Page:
The U.S. Broadcasting Board of Governors (BBG) today unanimously passed a resolution condemning the Ethiopian government’s charges against five Voice of America (VOA) Horn of Africa broadcasters as “a blatant attempt to criminalize freedom of the press” and calling upon that country’s government to drop the charges without delay.
The BBG resolution further states, “The people of Ethiopia deserve unfettered access to accurate, balanced and comprehensive information. For the past 24 years, the Voice of America has provided them with precisely that, and will continue to do so.”
The Board action comes one day before the Federal High Court in Addis Ababa is scheduled to start the trials of more than 80 opposition leaders, journalists, and aid workers who are in Ethiopia and have been charged with crimes such as treason and incitement to genocide.
The five Ethiopian-born VOA employees accused in the case all work in Washington and are all American citizens. All were charged in absentia. According to Amnesty International, 14 independent journalists are included in the full list of 131 defendants, which includes individuals who live outside Ethiopia but may be tried in absentia.
VOA Director David S. Jackson hailed the BBG’s resolution and added: “VOA continues to stand behind its reporting and its reporters. Our Ethiopian listeners deserve news that is accurate and uncensored, and we will not be intimidated.”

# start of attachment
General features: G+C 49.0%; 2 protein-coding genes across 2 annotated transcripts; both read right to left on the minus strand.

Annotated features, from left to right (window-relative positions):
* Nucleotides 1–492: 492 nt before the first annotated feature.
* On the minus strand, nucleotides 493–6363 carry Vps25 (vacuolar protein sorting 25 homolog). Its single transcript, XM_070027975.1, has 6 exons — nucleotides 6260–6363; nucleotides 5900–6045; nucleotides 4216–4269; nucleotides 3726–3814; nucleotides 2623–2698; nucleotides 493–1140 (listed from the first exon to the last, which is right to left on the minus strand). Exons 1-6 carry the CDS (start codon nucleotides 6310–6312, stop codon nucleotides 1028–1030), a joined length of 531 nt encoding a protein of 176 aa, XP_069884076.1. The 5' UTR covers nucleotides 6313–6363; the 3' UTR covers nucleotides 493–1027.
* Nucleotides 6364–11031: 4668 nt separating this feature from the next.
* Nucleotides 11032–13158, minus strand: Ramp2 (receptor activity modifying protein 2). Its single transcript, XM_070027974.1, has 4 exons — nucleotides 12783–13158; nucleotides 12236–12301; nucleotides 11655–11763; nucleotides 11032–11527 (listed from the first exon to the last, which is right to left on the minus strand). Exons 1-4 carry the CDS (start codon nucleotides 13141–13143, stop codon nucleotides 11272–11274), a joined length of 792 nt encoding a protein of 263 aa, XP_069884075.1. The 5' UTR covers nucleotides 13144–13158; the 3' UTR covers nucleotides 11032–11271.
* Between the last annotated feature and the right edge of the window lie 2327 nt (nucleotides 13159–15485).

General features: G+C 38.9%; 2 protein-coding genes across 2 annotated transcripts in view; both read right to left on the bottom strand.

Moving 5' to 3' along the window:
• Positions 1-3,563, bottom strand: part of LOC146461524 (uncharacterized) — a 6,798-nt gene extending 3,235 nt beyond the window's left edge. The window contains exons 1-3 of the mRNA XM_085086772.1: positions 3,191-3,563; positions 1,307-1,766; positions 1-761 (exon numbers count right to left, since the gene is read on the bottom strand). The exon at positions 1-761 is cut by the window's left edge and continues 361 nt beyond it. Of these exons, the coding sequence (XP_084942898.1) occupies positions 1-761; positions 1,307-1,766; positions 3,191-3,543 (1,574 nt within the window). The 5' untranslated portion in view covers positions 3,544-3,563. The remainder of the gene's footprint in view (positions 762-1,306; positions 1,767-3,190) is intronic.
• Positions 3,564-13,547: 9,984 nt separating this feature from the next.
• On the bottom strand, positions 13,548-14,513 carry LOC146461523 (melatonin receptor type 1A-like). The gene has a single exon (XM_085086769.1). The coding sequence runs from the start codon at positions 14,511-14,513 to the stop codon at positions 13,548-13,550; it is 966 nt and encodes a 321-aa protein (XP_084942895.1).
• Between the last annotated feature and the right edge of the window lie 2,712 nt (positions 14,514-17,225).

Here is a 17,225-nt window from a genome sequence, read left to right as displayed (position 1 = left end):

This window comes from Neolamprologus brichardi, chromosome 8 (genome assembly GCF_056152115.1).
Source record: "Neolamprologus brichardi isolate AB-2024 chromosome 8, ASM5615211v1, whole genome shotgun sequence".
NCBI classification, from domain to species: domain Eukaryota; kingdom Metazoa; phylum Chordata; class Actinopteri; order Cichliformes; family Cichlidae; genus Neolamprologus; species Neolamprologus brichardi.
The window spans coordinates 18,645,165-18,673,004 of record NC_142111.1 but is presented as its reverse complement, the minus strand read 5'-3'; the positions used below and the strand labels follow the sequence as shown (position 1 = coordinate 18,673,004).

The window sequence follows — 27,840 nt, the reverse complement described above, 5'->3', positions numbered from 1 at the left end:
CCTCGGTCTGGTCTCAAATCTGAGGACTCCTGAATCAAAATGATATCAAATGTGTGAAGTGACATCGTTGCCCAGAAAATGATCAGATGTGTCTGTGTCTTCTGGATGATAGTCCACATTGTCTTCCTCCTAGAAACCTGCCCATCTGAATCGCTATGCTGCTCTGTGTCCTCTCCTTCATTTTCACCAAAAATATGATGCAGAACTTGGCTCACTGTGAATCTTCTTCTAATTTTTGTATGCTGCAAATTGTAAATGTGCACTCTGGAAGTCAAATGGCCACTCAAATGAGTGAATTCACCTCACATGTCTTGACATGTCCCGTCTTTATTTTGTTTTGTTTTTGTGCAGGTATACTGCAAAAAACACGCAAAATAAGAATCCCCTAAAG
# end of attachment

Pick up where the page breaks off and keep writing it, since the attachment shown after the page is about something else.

The Broadcasting Board of Governors is an independent federal agency which supervises all U.S. government-supported, non-military international broadcasting, including The Voice of America (VOA); Radio Free Europe/Radio Liberty (RFE/RL); the Middle East Broadcasting Networks (Alhurra TV and Radio Sawa); Radio Free Asia (RFA); and the Office of Cuba Broadcasting (Radio and TV Martí). Through its broadcast services, the BBG provides the United States and its leaders direct and immediate access to a worldwide audience of 140 million people. Current governors are Chairman Kenneth Y. Tomlinson, Joaquin F. Blaya, Blanquita W. Cullum, D. Jeffrey Hirshchberg, Edward E. Kaufman, Norman J. Pattiz, and Steven J. Simmons. Secretary of State Condoleezza Rice serves as an ex officio member.
The U.S. Broadcasting Board of Governors today (February 22, 2006) unanimously passed the following resolution regarding the Ethiopian government’s charges against five Voice of America (VOA) Horn of Africa broadcasters.
BROADCASTING BOARD OF GOVERNORS
WHEREAS the Government of Ethiopia has brought serious charges against five Voice of America Journalists;
WHEREAS the Broadcasting Board of Governors (BBG), the parent body of the Voice of America, stands for the free flow of information and the right of all to send and receive information, regardless of international boundaries, along with the right of all journalists to practice their profession without fear of retribution or retaliation;
RESOLVED: We the members of the Broadcasting Board of Governors in the strongest possible way condemn the false and unjust charges by the Ethiopian government against five VOA Horn of Africa Service broadcasters. These charges include incitement to genocide and outrages against the constitution.
We consider these charges as nothing more than a blatant attempt to criminalize freedom of the press. We stand unequivocally and unflinchingly by our journalists and the quality of their work. The people of Ethiopia deserve unfettered access to accurate, balanced and comprehensive information. For the past 24 years, the Voice of America has provided them with precisely that, and will continue to do so.
We call upon the Ethiopian government to drop these baseless charges without delay.
(The Broadcasting Board of Governors)